decisions concerning critical SAP assets. 

Conclusions: 

DOD has taken significant steps toward identifying, prioritizing, and 
assessing vulnerabilities of the DOD-and non-DOD-owned infrastructure 
it relies on to plan, mobilize, deploy, execute, and sustain U.S. 
military operations globally. Having a complete list of prioritized and 
assessed critical infrastructure will enable DOD to target limited 
resources to its most mission-critical assets at highest risk. However, 
DOD's current practice of limiting its data collection and analysis to 
collateral-level infrastructure has resulted in the exclusion of an 
undetermined number of critical SCI and SAP assets from the 
department's list of critical infrastructure. This exclusion creates 
risk management challenges, impeding DOD's ability to make informed 
decisions about potentially serious risks to core defense missions. 
Until DOD devises an integrated approach to identify, prioritize, and 
assess all of its critical infrastructure--collateral, SCI, and SAP 
assets--or develops parallel approaches that use mission-based, all-
hazards criteria, DOD will lack the full awareness needed to assure 
mission success. 

Recommendations for Executive Action: 

To ensure that DOD adequately identifies, prioritizes, and assesses 
critical SCI and SAP infrastructure, we recommend that the Secretary of 
Defense direct ASD(HD&ASA) to take the following two actions: 

* Develop a process to identify, prioritize, and assess all critical 
SCI and SAP assets in a manner consistent with DCIP standards. As one 
option, ASD(HD&ASA) could partner with the Defense Intelligence Agency 
and the SAP Central Office to compile separate lists of, and to perform 
mission-based, all-hazards vulnerabilities assessments on, critical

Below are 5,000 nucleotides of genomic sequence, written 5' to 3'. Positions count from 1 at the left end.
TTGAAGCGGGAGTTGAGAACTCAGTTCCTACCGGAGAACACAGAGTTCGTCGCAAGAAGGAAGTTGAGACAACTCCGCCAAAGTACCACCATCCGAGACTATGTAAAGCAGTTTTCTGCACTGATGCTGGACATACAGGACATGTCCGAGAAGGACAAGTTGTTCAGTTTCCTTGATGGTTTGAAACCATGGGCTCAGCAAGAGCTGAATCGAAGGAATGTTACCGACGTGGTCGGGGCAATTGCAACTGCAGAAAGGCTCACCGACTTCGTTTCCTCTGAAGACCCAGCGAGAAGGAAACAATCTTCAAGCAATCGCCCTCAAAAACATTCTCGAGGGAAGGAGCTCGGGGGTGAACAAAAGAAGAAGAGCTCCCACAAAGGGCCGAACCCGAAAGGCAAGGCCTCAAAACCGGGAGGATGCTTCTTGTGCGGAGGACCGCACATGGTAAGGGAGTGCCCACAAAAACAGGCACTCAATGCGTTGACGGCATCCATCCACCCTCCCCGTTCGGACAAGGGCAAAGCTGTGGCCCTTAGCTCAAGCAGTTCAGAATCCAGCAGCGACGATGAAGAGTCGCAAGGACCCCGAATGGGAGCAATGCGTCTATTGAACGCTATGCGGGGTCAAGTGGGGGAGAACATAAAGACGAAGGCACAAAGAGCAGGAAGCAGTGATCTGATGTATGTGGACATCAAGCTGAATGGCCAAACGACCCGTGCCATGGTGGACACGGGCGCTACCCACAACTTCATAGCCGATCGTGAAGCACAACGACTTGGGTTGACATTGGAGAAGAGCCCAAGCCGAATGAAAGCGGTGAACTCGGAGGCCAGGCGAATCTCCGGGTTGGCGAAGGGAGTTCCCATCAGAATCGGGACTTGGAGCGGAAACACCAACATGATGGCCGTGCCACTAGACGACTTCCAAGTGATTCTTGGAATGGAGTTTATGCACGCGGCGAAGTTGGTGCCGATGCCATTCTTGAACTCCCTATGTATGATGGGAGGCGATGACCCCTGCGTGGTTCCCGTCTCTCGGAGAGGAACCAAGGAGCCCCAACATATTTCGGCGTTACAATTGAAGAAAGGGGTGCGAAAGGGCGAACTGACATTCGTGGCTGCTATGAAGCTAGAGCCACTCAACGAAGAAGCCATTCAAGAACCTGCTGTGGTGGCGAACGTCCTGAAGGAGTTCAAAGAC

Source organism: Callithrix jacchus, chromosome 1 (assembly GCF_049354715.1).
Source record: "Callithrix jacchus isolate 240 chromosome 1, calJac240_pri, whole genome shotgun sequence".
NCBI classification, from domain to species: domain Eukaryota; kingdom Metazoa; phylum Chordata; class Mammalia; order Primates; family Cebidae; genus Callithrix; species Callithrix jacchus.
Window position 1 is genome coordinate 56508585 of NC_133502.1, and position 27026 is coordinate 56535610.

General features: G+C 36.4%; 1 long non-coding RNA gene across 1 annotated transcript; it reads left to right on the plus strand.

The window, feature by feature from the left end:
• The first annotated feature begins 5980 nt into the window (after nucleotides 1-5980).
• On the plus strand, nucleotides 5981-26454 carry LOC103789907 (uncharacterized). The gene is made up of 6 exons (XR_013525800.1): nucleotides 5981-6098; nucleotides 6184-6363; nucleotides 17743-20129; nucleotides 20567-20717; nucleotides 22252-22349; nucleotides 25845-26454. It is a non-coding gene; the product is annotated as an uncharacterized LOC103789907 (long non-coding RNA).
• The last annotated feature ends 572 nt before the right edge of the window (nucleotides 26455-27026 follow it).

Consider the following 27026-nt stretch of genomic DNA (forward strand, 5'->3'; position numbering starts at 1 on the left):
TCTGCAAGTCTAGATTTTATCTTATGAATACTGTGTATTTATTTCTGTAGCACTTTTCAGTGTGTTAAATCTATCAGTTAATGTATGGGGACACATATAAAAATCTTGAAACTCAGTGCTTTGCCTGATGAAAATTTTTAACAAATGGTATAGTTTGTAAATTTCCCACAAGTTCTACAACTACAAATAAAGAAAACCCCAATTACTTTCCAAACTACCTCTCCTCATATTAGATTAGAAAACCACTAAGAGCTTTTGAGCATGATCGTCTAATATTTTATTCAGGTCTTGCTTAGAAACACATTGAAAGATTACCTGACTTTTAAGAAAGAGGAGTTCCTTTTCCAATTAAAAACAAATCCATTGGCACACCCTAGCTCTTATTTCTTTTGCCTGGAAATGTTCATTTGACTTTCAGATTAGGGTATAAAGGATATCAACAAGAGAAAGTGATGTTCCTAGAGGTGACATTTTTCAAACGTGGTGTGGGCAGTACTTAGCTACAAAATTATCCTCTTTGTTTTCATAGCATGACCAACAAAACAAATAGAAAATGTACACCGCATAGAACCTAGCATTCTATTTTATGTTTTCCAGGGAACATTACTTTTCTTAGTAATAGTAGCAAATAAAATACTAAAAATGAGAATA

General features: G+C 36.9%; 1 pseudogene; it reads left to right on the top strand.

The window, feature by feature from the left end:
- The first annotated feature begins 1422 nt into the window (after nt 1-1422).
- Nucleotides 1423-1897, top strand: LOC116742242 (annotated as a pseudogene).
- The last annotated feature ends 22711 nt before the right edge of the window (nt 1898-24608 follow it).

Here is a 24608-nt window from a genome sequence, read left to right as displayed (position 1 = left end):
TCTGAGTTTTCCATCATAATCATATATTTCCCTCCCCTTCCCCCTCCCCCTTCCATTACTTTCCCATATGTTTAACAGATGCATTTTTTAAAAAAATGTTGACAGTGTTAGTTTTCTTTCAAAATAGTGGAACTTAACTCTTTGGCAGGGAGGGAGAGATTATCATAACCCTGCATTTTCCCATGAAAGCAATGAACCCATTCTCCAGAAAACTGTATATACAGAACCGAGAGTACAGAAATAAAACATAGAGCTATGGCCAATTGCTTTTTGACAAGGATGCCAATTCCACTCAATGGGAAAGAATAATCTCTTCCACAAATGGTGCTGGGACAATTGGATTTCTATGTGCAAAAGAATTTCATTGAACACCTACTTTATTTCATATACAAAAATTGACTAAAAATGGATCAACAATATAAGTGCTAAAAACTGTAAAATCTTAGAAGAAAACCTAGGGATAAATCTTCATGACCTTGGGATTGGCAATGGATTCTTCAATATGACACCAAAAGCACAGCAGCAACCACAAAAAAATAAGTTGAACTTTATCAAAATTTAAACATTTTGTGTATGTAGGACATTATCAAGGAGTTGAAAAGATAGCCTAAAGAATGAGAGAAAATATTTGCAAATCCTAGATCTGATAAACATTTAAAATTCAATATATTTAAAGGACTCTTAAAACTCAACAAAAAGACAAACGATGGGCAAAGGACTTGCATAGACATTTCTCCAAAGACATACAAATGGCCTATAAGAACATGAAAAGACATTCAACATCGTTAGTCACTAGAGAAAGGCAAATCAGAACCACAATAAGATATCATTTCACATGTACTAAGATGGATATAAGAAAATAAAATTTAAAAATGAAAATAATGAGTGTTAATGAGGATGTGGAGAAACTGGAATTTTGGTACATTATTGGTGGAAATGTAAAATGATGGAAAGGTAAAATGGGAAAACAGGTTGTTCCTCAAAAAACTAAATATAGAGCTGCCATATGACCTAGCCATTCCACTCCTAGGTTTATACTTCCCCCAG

SCI and SAP assets. 

* Amend the DCIP Security Classification Guide to explicitly address 
the treatment of SCI and SAP information on critical asset lists. 

Agency Comments: 

In written comments on a draft of this report, DOD concurred with one 
recommendation and partially concurred with the other. DOD's comments 
are reproduced in full in enclosure I. DOD also provided us with 
technical comments, which we incorporated where appropriate. 

DOD partially concurred with our recommendation to develop a process to 
identify, prioritize, and assess all critical SCI and SAP assets in a 
manner consistent with DCIP standards. In its comments, ASD(HD&ASA) 
stated that it has begun working with its counterparts in the Defense 
Intelligence Agency and the SAP Central Office to formalize such a 
process. ASD(HD&ASA) also indicated that it plans to work with the 
Defense Threat Reduction Agency and the Defense Intelligence Agency on 
methodologies for assessing SCI assets. We believe that these two 
coordination efforts are necessary initial steps toward comprehensive 
risk management of DOD's highly sensitive critical infrastructure, and 
are consistent with the intent of our recommendation. Regardless of 
what approach it ultimately devises, as we recommended, DOD should 
ensure that it identifies and prioritizes all mission-critical SCI and 
SAP assets, and that it employs a mission-based, all-hazards analysis 
in assessing the assets' vulnerabilities. 

DOD concurred with our recommendation to amend the DCIP Security 
Classification Guide to explicitly address the treatment of SCI and SAP 
information on critical asset lists. In collaboration with the Defense 
Intelligence Agency and the SAP Central Office, ASD(HD&ASA) will issue 
interim guidance on this subject, and subsequently incorporate that